I attended the Medal Ceremony, and to the side of me was Torben Grael, who beyond his five Olympic medals for Brazil, was also an old time Snipe sailor who so often was competing against Santi for world titles. Torben looked so pleased to see what his old friend had done. On this day, the Nacra 17 Medal Race was the fourth and final contest, putting the exclamation mark on what had been an epic display of competition.
Martine Grael/ Kahena Kunze (BRA), 49erFX Gold Medal
This was the final day of the Sailing competition, and Brazil had yet to win a Sailing Medal. For a country that had been under so much pressure to host the Games, and for an event that is so respected within the country, the 49erFX Medal Race was their last chance to stand on the podium.
But any medal would not come easy as four 49erFX teams – Brazil, Denmark, New Zealand, and Spain – were within one point of gold in a winner take all finale. Martine and Kahena, along with Alexandra Maloney and Molly Meech (NZL), got off the start line best, with the Kiwis taking the lead. Brazil chased after two laps, and got a split gate for the final upwind leg. Brazil got enough separation, and a shift, to take the lead at final upwind mark.
The two teams, hitting 16 knots, dueled to the finish. It was brilliant television. The Kiwis would settle for silver while Jena Mai Hansen and Katja Salskov-Iversen (DEN) held bronze around the track. Left off the podium, yet leading before Medal Race, was Tamara Echegoyen and Berta Betanzos Moro (ESP).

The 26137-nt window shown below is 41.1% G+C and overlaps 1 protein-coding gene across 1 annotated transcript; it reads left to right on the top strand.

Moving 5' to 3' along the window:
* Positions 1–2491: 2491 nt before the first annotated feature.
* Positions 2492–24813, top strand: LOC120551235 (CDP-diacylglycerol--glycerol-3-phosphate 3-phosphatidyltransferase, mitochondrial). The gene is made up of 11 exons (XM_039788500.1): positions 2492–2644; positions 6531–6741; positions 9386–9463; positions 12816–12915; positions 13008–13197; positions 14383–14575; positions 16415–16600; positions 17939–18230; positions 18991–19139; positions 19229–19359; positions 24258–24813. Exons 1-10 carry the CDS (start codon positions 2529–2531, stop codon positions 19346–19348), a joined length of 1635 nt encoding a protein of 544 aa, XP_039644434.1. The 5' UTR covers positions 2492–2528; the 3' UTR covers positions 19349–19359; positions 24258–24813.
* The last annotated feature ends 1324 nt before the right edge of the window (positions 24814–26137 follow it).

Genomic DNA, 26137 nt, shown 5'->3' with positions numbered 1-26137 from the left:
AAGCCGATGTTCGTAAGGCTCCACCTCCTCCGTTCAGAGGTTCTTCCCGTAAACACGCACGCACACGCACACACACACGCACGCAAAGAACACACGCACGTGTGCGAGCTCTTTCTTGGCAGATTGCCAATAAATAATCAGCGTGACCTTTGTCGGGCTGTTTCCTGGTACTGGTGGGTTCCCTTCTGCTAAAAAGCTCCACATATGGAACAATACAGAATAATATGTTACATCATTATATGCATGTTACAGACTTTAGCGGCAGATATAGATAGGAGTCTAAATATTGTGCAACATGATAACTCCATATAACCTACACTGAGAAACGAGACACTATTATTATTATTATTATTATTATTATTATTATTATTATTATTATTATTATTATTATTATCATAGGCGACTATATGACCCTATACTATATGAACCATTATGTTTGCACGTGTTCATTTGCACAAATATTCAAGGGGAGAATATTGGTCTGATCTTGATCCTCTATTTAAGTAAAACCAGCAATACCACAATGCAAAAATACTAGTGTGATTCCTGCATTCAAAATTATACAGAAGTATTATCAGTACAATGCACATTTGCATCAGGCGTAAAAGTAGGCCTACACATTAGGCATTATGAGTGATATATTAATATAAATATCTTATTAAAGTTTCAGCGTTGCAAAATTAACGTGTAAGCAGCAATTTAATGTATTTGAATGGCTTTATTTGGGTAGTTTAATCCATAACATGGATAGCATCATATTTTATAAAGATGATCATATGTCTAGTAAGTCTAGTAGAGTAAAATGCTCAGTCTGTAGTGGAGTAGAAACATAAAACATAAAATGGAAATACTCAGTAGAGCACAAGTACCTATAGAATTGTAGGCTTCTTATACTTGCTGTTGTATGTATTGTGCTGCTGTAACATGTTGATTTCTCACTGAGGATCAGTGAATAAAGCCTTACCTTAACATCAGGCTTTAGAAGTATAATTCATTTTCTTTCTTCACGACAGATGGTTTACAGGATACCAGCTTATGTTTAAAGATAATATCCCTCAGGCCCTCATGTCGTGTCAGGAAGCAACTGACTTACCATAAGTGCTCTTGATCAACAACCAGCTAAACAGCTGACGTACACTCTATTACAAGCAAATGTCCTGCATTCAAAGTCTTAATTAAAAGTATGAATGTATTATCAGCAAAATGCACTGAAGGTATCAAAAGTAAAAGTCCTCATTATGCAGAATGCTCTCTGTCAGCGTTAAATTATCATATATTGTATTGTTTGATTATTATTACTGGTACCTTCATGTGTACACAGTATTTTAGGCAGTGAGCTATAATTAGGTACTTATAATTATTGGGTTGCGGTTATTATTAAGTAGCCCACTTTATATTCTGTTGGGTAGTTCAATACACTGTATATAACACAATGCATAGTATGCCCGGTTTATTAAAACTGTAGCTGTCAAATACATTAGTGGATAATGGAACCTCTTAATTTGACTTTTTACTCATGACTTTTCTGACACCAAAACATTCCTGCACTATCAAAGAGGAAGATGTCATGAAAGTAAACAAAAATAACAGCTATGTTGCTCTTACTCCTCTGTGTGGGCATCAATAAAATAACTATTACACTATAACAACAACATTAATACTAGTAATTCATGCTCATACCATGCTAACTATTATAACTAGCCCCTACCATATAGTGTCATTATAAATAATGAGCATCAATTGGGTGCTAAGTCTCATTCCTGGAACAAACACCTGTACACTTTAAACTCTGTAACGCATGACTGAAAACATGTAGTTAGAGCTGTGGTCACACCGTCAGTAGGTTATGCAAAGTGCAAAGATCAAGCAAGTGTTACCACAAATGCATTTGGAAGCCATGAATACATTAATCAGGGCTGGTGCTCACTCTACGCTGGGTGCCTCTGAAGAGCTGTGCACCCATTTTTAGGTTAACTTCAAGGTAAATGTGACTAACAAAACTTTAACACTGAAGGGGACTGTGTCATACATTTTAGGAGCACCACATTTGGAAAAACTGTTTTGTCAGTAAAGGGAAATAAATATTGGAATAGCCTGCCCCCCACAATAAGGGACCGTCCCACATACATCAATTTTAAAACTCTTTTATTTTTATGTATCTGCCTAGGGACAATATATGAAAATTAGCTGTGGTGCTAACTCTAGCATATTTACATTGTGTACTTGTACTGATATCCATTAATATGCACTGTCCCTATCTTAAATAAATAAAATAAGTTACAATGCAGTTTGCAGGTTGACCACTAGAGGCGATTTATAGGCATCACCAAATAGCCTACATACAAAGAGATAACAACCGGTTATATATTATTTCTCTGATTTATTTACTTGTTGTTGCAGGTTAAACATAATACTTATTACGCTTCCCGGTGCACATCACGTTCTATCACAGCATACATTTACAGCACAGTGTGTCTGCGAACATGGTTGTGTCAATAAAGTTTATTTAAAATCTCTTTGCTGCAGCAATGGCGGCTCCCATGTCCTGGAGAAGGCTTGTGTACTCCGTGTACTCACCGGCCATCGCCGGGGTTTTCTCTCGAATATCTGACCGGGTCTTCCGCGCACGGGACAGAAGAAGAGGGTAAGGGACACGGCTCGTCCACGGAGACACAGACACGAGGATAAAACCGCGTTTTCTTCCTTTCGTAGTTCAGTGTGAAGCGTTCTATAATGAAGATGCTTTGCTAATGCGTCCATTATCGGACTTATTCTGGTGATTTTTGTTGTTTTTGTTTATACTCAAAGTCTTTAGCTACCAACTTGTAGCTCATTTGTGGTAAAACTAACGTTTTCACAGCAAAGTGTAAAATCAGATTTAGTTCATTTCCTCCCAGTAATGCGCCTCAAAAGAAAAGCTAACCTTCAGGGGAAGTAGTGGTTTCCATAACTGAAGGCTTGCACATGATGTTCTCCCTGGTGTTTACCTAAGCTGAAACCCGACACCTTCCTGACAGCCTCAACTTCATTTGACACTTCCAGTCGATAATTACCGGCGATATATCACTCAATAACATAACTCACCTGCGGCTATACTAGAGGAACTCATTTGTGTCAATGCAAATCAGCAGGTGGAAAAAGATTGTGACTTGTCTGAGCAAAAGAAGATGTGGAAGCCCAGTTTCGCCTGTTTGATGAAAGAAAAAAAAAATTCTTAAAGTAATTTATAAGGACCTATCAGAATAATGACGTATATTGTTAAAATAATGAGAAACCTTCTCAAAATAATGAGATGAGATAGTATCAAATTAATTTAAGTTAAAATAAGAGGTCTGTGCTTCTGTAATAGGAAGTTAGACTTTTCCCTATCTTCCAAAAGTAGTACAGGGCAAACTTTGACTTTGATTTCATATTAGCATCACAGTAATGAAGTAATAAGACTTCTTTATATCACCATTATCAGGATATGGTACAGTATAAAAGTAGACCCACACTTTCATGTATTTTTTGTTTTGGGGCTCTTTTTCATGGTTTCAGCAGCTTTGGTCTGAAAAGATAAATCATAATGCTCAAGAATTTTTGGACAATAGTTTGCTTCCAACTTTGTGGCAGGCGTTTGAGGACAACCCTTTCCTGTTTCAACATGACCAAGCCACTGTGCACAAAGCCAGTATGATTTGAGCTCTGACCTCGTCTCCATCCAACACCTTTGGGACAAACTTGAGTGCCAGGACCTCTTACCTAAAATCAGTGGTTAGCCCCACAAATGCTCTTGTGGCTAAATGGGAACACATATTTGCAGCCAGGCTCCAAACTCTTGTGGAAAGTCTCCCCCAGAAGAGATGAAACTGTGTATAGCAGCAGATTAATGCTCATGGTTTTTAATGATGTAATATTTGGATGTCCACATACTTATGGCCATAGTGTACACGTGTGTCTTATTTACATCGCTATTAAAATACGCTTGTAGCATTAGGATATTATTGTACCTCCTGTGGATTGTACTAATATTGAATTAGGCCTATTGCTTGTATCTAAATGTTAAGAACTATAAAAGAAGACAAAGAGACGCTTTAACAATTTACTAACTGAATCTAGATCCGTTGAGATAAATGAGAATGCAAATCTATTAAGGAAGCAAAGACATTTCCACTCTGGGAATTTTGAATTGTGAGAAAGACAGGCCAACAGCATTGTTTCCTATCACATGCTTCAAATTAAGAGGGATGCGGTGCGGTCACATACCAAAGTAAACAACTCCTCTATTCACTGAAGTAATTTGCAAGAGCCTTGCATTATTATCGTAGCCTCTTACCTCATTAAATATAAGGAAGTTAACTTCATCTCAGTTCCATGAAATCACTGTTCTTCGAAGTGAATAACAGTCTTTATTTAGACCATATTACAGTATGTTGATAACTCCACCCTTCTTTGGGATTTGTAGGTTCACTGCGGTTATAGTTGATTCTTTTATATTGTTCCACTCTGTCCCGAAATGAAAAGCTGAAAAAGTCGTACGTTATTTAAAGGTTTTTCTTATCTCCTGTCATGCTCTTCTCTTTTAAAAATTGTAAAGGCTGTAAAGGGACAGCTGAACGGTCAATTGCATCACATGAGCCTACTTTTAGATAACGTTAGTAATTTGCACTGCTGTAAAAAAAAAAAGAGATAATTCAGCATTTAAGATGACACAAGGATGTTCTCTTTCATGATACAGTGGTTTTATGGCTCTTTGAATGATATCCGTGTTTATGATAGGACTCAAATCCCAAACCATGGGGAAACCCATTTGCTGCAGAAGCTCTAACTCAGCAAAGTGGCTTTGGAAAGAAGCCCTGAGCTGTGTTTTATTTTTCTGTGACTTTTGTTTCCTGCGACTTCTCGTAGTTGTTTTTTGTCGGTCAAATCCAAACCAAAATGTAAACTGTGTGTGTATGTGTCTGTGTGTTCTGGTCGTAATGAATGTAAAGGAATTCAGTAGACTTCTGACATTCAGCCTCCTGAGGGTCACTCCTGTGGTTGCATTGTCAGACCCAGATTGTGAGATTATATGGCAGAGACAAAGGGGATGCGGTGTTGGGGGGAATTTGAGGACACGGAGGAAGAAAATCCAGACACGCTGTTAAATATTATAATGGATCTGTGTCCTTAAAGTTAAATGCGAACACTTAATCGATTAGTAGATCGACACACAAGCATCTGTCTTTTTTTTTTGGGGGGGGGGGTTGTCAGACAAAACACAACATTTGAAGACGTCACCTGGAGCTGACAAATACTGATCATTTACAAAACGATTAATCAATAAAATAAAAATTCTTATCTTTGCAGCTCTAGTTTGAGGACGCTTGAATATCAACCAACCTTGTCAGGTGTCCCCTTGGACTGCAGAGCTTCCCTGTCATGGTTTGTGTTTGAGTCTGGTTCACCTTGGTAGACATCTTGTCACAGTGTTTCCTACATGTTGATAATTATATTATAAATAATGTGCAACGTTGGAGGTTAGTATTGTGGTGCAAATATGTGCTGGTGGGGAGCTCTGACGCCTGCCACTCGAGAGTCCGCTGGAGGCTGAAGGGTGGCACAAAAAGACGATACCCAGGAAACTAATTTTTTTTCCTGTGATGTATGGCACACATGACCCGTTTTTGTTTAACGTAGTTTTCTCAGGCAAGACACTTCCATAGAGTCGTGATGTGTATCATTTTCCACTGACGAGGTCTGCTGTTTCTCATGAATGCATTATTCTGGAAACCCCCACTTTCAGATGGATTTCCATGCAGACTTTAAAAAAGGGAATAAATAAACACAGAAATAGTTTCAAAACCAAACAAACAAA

I must admit I was keen on the Kiwis to win, only because I had seen them often during the competition, and they had appeared so relaxed and spirited. Competing at a high level, but being open and casual on land, ranks high with me. But I loved the Brazilian story too, particularly as Martine and Kahena had been quite dominant mid-quad, but that the top teams had gotten quite even coming into the Games.
When Martine and Kahena won, no other team could have matched the exuberance that followed. It was utter pandemonium on the water and onshore The mania wouldn’t end. After they were awarded their medals, the girls were pinging off the crowd, running all about, giving back the love they were receiving. It was the most honest, authentic, and unbridled medal moment of the Games.
The seven race areas were deemed to be the most complex of any previous Games, which had prompted the top nations to invest significant time training at the venue to better understand the patterns. But at the press conference, Martine shred a sentiment that I suspect every athlete wished they’d known weeks ago, months ago, years ago.
“I heard how some teams developed a playbook for how to sail here,” she noted. “But this is Rio. Every area is different and every day is different. If we had a local advantage, it is because we knew to believe in what we see, not what we read in a playbook. Sure, there are subtleties that we recognize, but mostly we knew to trust ourselves. That, I think, is a good approach for everywhere, and not just Rio.”
Thank you Martine and Kahena (below) for giving the 31st Olympiad its most memorable moment.
Racing was staggered among the 10 events from August 8 to 18, with August 19 as a spare day if needed. It wasn’t.